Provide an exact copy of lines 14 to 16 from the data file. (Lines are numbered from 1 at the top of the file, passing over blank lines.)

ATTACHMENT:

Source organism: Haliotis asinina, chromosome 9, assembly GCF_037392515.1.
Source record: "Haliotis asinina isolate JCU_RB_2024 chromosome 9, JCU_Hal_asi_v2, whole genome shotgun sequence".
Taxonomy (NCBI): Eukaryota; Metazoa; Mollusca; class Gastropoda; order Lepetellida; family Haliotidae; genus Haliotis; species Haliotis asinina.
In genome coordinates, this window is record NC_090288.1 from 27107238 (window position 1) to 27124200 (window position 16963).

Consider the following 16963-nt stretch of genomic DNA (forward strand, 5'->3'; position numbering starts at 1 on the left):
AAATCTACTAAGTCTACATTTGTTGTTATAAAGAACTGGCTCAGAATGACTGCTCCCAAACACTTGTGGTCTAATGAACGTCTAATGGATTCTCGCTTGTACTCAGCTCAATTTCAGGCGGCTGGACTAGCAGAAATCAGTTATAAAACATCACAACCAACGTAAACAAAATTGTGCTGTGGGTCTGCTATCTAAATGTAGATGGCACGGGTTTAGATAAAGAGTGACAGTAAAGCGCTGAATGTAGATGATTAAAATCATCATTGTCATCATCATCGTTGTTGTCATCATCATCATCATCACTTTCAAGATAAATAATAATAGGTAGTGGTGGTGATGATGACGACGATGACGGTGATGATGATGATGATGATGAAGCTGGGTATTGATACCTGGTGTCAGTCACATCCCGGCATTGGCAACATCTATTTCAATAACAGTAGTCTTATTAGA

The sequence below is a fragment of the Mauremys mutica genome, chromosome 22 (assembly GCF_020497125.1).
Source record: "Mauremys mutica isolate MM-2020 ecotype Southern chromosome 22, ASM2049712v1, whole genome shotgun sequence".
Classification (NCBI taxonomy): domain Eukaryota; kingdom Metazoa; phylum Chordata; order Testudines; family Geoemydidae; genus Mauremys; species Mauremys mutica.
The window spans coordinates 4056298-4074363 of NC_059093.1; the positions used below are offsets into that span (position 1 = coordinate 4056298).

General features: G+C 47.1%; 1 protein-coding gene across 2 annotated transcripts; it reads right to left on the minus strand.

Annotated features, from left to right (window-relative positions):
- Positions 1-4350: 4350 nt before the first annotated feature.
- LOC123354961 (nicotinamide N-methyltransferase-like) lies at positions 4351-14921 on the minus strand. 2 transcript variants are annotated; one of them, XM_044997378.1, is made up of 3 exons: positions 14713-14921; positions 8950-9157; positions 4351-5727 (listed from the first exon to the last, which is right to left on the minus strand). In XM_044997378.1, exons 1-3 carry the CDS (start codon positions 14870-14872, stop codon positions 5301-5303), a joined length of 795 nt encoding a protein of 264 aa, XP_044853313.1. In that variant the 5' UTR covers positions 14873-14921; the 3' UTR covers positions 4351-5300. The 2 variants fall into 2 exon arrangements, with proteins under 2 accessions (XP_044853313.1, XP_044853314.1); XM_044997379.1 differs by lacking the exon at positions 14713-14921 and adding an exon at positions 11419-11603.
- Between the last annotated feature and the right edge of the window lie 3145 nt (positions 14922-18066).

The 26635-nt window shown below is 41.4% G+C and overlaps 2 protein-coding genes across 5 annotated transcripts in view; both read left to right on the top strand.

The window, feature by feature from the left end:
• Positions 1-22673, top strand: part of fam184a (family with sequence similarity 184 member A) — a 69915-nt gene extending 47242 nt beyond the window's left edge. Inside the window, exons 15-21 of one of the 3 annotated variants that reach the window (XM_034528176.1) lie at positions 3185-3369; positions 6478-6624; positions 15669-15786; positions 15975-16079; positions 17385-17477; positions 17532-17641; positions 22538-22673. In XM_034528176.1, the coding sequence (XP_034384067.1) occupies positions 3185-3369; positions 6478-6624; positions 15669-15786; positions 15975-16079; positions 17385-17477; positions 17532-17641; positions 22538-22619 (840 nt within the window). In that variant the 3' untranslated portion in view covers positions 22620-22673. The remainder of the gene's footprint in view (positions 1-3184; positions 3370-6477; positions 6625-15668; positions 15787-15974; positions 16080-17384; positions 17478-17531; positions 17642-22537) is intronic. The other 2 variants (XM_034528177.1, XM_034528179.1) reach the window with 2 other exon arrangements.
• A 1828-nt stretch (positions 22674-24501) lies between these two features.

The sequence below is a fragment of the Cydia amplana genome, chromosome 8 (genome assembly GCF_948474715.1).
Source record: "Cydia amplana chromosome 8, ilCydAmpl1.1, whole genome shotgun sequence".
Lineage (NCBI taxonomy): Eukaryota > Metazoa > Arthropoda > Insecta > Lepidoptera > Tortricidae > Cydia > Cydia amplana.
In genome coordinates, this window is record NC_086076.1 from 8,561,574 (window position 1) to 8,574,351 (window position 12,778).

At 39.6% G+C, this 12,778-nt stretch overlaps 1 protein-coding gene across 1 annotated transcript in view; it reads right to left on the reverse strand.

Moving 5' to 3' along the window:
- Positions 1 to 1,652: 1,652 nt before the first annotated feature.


- LOC123354961 (nicotinamide N-methyltransferase-like) lies at positions 4351-14921 on the minus strand. 2 transcript variants are annotated; one of them, XM_044997378.1, is made up of 3 exons: positions 14713-14921; positions 8950-9157; positions 4351-5727 (listed from the first exon to the last, which is right to left on the minus strand). In XM_044997378.1, exons 1-3 carry the CDS (start codon positions 14870-14872, stop codon positions 5301-5303), a joined length of 795 nt encoding a protein of 264 aa, XP_044853313.1. In that variant the 5' UTR covers positions 14873-14921; the 3' UTR covers positions 4351-5300. The 2 variants fall into 2 exon arrangements, with proteins under 2 accessions (XP_044853313.1, XP_044853314.1); XM_044997379.1 differs by lacking the exon at positions 14713-14921 and adding an exon at positions 11419-11603.
- Between the last annotated feature and the right edge of the window lie 3145 nt (positions 14922-18066).

The 26635-nt window shown below is 41.4% G+C and overlaps 2 protein-coding genes across 5 annotated transcripts in view; both read left to right on the top strand.